“We call on everyone who is not yet vaccinated to take this important step today—to protect yourself, your family and the people around you.,” Said Janice E. Nevin, CharistianaCare CEO.
NEWARK (DE) BY DIGITAL STAFF: Delaware COVID-19 infections have been on the rise for over a month now and health officials are blaming the spread on the Delta Variant and the unvaccinated Delaware populations.
Following a ChristianaCare vaccine mandate announcement earlier this month for all it’s employees, it’s no surprise a visitor mandate would follow and ChristianaCare says it’s due to increased community transmission.
According to a news release, “Due to increasing transmission rates of COVID-19 in the community, ChristianaCare is returning to limited visitation at its facilities and will also require proof of COVID-19 vaccination or a negative COVID-19 test not older than 72 hours for all visitors.”
The following patient visitation guidelines will go into effect Monday, August 23.
• Inpatients in our Christiana, Wilmington and Union hospitals may have one visitor daily between 10 a.m. and 8 p.m. The visitor must be the same person for the entire day. Visitors must be age 16 or older.
• Patients having outpatient surgery may have one support person accompany them. Support persons must be age 16 or older.
• Visitors for inpatients and support people accompanying patients for surgery must be fully vaccinated for COVID-19 OR have a negative COVID-19 test within the prior 72 hours. Fully vaccinated is defined as having completed their first and second dose of Pfizer or Moderna, or their single dose of Johnson & Johnson.
• All visitors and surgical support people must show proof of vaccination OR a negative COVID-19 test. Digital and paper copies of a negative COVID-19 test will be accepted.
• All support persons/visitors are screened for COVID-19 symptoms and are not permitted entry if they do not pass the screening.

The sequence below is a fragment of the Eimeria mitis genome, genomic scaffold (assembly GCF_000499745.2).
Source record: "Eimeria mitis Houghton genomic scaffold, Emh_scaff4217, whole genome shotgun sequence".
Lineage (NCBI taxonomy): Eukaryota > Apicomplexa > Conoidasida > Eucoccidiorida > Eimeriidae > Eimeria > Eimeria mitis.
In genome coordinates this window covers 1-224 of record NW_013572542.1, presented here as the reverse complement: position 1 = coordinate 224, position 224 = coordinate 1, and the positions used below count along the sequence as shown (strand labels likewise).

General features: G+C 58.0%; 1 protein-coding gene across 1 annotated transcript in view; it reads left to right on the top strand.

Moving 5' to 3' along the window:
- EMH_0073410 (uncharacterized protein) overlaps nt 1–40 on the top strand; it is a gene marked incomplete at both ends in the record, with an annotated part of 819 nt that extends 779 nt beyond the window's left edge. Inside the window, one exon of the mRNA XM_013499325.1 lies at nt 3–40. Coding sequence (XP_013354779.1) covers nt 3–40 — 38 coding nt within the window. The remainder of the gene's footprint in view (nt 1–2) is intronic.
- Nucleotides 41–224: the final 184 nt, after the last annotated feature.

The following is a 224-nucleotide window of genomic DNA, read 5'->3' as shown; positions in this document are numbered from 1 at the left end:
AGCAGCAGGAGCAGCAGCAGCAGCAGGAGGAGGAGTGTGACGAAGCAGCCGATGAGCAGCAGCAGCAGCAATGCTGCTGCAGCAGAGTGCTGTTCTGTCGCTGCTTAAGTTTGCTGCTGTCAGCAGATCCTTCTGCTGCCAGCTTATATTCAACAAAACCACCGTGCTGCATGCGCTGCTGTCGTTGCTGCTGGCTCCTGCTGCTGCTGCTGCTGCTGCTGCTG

• Individuals coming to the emergency department may have one support person accompany them; that person must be screened for COVID-19 symptoms. Individuals admitted to the hospital from the emergency department may be permitted one visitor daily, but that visitor must be vaccinated or show proof of a negative COVID-19 test within the prior 72 hours.
• Patients in Labor & Delivery may have two support people accompany them, one of whom may be a doula. Both support people must be screened for COVID-19 symptoms. Once admitted after delivery, patients may have one support person who must be vaccinated or show proof of a negative COVID-19 test in the prior 72 hours.
• Patients in the Neonatal Intensive Care Unit (NICU) may have two visitors, one of whom is a parent or guardian.
Visitors should allow extra time for the screening process. Visitors must remain masked at all times in our facilities, even if they are vaccinated or have a negative COVID-19 test.
“Throughout the pandemic, we have been guided by data and science to ensure that we are taking the most appropriate steps to ensure safe care and a safe environment for our patients, visitors and caregivers,” said Sharon Kurfuerst, Ed.D., OTR/L, FACHE, ChristianaCare chief operating officer.
“The increased spread of COVID-19, driven especially by the delta variant and spread among people who are still unvaccinated, is creating significant challenges. It is vitally important that everyone in the community get vaccinated as quickly as possible.”
After the FDA approved the Pfizer-BioNTech COVID-19 Vaccine on Monday, Janice E. Nevin, CharistianaCare’s CEO said that it was another milestone in the battle against COVID-19.
“This is another milestone in our battle against COVID-19 and our fight to end this pandemic.
We’ve known for months now that the COVID-19 vaccines are safe and effective, as billions of people worldwide have been fully vaccinated, and serious side effects have been extremely rare. This final step in FDA approval for the first of the COVID-19 vaccines is a symbol of what we can achieve together and addresses the concerns of those who were reluctant to get vaccinated while it was under EUA. With the current surge from the delta variant and the unvaccinated, the vaccine represents hope.
No one is more hopeful for the end of this pandemic than our caregivers, who have been working to save lives and protect our community. This vaccine approval is another sign that this marathon could one day be over—the finish line is coming into focus.
To get there, and to win this marathon, we must work together. We must get enough people vaccinated—everywhere—until the virus has few opportunities left to spread. That is the way out of the pandemic.
We call on everyone who is not yet vaccinated to take this important step today—to protect yourself, your family and the people around you. Amid the challenges and hardships, the grief and suffering of the past year and a half, we have made incredible progress. In the face of the most significant global health crisis experienced in generations, humanity is gaining the upper hand—and we will triumph.”